In July of 1944 at the Bretton Woods conference, the leaders of the 44 allied nations gathered in an attempt to rebuild the international economic system, even amidst the fighting still going on in WWII. During the conference, a new monetary order was established in which each country was to adopt a monetary policy that maintained the exchange rate of its currency to gold at a fixed rate and for the newly created International Monetary Fund (IMF) to bridge temporary imbalances in payment. This was designed so countries couldn’t cheat, because they all had to tie their currency to a fixed price for a certain amount of gold. Since the U.S. had around two thirds of the world’s gold at the time, they decided that international transactions would be converted to the U.S. dollar since it had a lot of gold and gold just wasn’t a realistic option. All countries in agreement were supposed to tie the value of their currency to the U.S. dollar and the U.S. was supposed to tie its currency directly to gold, but this was on the honor system. Countries were allowed to purchase gold from the U.S. at the fixed amount in order to keep them honest. This agreement allowed the U.S. dollar to be pegged as the world reserve currency.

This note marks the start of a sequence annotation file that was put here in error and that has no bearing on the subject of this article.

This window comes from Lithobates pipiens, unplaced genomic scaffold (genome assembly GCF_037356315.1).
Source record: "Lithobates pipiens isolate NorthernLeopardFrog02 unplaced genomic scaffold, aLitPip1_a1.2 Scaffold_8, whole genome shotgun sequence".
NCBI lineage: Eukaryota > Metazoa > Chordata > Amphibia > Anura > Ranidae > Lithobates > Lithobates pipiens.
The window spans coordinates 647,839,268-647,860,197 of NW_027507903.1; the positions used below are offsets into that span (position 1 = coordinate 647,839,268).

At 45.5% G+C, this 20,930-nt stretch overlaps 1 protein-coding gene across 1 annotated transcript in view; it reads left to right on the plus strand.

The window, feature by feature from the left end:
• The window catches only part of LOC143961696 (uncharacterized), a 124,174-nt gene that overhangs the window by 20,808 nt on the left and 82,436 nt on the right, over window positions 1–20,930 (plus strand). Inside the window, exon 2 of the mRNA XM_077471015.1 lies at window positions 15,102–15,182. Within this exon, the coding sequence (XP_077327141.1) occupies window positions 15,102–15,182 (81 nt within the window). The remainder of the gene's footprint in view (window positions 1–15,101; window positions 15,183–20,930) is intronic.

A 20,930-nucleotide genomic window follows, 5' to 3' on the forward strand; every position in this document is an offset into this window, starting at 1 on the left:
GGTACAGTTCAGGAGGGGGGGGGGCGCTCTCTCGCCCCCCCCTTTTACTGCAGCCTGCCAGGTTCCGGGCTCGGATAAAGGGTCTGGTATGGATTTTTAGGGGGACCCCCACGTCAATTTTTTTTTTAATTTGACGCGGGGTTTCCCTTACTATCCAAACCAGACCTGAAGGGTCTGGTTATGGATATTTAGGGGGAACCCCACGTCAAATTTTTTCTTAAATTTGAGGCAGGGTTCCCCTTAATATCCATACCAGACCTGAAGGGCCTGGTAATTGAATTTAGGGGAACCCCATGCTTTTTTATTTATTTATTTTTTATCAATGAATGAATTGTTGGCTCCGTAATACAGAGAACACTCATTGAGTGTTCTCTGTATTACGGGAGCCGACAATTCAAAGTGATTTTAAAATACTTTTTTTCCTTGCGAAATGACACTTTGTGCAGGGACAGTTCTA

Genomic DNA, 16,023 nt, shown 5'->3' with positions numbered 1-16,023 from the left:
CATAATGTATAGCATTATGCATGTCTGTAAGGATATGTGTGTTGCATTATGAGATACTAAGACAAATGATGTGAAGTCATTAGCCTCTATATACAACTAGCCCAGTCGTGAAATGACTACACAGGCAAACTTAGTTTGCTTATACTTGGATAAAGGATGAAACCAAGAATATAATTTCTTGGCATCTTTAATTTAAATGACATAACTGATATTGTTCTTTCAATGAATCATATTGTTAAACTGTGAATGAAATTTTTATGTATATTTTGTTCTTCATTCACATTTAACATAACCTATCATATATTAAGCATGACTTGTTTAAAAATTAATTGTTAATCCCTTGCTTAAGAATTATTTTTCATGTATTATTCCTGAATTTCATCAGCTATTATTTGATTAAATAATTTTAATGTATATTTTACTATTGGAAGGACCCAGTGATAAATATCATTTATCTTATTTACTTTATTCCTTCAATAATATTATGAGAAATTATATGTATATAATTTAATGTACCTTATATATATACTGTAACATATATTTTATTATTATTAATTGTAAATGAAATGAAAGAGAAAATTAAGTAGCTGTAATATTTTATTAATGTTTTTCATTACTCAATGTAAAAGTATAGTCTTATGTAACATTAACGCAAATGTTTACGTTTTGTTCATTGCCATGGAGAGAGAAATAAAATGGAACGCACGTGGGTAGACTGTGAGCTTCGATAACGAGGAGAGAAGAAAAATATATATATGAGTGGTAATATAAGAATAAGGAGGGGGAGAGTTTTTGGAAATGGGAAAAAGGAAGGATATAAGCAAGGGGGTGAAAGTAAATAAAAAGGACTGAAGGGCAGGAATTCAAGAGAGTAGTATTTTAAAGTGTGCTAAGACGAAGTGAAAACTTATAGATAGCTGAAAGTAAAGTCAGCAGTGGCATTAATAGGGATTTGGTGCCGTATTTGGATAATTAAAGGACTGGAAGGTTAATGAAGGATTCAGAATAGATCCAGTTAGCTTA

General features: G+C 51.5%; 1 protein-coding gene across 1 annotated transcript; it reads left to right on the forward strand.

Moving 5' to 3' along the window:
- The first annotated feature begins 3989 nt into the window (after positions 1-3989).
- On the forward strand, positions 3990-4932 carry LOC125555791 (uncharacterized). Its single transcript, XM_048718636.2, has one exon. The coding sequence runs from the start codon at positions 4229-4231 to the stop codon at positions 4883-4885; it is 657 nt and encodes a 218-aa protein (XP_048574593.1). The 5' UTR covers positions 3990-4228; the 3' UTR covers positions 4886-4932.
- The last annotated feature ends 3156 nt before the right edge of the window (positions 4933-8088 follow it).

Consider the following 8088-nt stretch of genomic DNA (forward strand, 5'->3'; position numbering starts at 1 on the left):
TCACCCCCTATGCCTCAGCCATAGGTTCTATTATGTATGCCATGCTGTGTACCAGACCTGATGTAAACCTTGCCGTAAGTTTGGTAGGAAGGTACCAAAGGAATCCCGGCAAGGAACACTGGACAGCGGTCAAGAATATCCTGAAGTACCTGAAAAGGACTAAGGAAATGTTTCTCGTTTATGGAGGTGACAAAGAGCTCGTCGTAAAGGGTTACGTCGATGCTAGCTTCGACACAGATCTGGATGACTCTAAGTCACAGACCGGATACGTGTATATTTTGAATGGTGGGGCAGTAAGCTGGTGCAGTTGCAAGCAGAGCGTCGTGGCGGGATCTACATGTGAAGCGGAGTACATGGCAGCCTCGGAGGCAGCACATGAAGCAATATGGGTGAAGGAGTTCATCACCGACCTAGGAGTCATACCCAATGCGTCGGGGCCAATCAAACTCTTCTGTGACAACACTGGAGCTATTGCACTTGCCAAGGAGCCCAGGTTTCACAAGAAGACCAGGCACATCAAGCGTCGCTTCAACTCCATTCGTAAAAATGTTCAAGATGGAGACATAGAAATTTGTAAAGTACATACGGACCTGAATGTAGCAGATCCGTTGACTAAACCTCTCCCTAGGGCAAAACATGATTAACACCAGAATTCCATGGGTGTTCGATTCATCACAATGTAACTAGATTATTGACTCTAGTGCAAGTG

From this point forward, most international trade would be done in U.S. dollars, thus countries needed to have large supplies of U.S. dollars in their reserves. Since there had to be tons of U.S. dollars in circulation for this to work, the U.S. had to run trade-deficits in order for there to be enough liquidity in the global market. Since the U.S. had superior technology for manufacturing, it didn’t want to import goods in exchange for dollars, so instead it traded dollars at huge profits with developing countries to acquire their raw materials and expand U.S. industries abroad. It then exported those profits to Europe through programs like the Marshall Plan to rebuild their economy, provide liquidity, and eventually export those products back to the United States.